jGPHA Volume 1, Number 1 (2009)
From the Editor State Journals of Public Health Peden, A., Scott, A., & Peden, J. G. Social and Economic Determinants of Infant Ill Health in 159 Georgia Counties: A Comparison Study Raychowdhury, S., & Tedders, S. H. HIV Rates in the State of Georgia: A Growing Threat among Predominantly African American Populations. Aholou, T. M. C., Hou, S., & Grimes, T. S. Extending HIV Prevention: People Living with HIV/AIDS (PLWHA) Strategize to Reduce Stigma and Promote HIV Testing
Extending HIV Prevention: People Living with HIV/AIDS (PLWHA) Strategize to Reduce Stigma and Promote HIV TestingStrategies to reduce acquired immunodeficiency syndrome (AIDS)‐related stigma are paramount to promoting effective HIV prevention. As in the case of HIV antibody testing, despite the benefits of early detection, links to care, and risk behavior modification, nearly 250,000 people are unaware of their HIV status. AIDS‐related stigma has impeded such efforts due to discrimination, ignorance and other forms of stigma. These issues related to stigma and HIV testing are magnified when placed in the context of the rural Deep South region of the United States, where the incidence of HIV/AIDS are growing at alarming rates. The purpose of this paper was to examine strategies to reduce AIDS‐related stigma that in turn promotes HIV testing as proposed by people living with HIV/AIDS (PLWHA) who reside in the Deep South. An exploratory descriptive qualitative research design was utilized. The sample consisted of 18 PLWHA. Data was collected using a focus group and individual, semi‐structured interviews. The analysis revealed the importance of ongoing education as a mediator between reducing stigma and promoting HIV testing. Other salient findings were related to reframing HIV/AIDS‐related health messages to reflect a sense of empowerment; the need to normalize testing; the use of less stigmatizing testing sites; and the continuance of anonymous HIV testing. This article is significant because it illuminates the challenges of HIV prevention in the Deep South, while also generating culturally‐sensitive strategies to counter these barriers.
HIV Rates in the State of Georgia: A Growing Threat among Predominantly African American PopulationsBackground: US rates of HIV/AIDS continue to rise with over 55% of new cases identified in southern states in 2003. The objective of this study was to determine the magnitude of HIV/AIDS cases in rural southeast Georgia in comparison to urban areas of the state. Methods: County level data was acquired using OASIS. Rates of HIV infections by gender and race (black vs. white) were aggregated over a five year period (2000–2005) and indirectly adjusted using Georgia as the standard. Rates for rural counties, (populations less than 35,000), were statistically compared to urban rates (α = 0.05). Results: HIV infections in urban counties were significantly higher as compared to rural counties. Statistically high infection rates in urban areas were also evident when controlling race and gender. Black males and black females in urban counties were the groups most heavily impacted. Conclusions: HIV/AIDS is an increasingly complex problem throughout the state of Georgia. Although urban areas continue to be significantly impacted, HIV infections among rural populations, especially black residents, represent a serious and growing threat.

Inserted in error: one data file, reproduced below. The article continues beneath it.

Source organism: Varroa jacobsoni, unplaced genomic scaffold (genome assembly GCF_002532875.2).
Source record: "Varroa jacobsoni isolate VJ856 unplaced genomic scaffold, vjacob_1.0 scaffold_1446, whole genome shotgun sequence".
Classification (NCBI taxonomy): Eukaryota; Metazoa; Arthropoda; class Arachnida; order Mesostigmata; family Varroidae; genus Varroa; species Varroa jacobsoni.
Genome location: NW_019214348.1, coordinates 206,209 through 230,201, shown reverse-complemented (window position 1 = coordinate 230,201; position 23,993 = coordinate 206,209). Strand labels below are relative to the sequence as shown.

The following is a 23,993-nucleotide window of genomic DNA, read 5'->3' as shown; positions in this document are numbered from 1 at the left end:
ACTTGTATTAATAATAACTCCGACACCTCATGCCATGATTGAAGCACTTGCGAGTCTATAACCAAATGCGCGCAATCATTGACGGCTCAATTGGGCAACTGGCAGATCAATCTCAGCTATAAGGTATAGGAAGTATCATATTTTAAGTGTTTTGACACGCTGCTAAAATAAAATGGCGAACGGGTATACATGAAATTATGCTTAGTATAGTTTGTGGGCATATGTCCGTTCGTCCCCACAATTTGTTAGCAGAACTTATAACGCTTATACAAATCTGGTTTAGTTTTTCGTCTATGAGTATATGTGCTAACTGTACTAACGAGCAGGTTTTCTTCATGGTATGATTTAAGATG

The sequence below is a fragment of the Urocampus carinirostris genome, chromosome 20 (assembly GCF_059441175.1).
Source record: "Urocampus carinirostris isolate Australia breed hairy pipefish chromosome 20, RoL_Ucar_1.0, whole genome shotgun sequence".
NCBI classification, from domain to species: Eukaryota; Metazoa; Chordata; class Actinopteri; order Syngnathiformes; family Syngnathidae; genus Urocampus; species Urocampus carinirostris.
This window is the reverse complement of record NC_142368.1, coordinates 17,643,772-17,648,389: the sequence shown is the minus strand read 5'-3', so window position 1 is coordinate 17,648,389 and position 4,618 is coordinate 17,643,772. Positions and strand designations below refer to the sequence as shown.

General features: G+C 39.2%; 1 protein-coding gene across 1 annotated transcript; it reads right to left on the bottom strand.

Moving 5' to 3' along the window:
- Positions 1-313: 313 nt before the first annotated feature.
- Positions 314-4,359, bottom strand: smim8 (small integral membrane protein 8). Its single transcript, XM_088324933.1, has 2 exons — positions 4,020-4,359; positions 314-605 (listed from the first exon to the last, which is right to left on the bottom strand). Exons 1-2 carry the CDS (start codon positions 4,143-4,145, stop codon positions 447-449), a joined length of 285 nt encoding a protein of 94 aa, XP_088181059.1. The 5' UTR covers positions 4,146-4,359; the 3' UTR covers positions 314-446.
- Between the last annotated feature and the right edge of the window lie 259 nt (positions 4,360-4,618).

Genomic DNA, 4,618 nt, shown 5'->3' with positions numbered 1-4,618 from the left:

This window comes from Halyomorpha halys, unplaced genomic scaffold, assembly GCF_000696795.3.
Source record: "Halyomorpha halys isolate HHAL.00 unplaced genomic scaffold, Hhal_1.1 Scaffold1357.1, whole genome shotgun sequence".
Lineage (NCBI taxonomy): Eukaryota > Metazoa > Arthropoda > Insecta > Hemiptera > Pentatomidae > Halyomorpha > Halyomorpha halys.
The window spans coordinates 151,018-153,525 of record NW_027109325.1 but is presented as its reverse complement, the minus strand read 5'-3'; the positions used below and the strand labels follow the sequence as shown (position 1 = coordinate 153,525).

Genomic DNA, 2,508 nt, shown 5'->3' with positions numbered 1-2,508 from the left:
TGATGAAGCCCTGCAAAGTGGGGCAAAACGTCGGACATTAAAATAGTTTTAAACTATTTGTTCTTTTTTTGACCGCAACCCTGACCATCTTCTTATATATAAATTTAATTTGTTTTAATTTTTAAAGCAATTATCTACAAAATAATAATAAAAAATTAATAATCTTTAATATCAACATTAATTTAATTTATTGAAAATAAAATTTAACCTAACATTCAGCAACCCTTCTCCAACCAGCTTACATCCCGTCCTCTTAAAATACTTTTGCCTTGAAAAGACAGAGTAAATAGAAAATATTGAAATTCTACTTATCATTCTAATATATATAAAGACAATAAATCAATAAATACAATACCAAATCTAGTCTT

Social and Economic Determinants of Infant Ill Health in 159 Georgia Counties: A Comparison StudyPrematurity and low birth weight (LBW) are important causes of infant morbidity in Georgia and the United States. Georgia county-level data were used to explore the relationships between prematurity and LBW and two social and economic determinants of health: race and poverty status. Spearman rank correlations and Friedman and Wilcoxon signed rank tests were used. Prematurity and LBW were positively associated with poverty status and the presence of large African American populations. While causation cannot be inferred from correlative data, this analysis highlights the need to consider the role of social and economic factors in infant morbidity. It also highlights the need to target interventions and services to geographic areas most in need.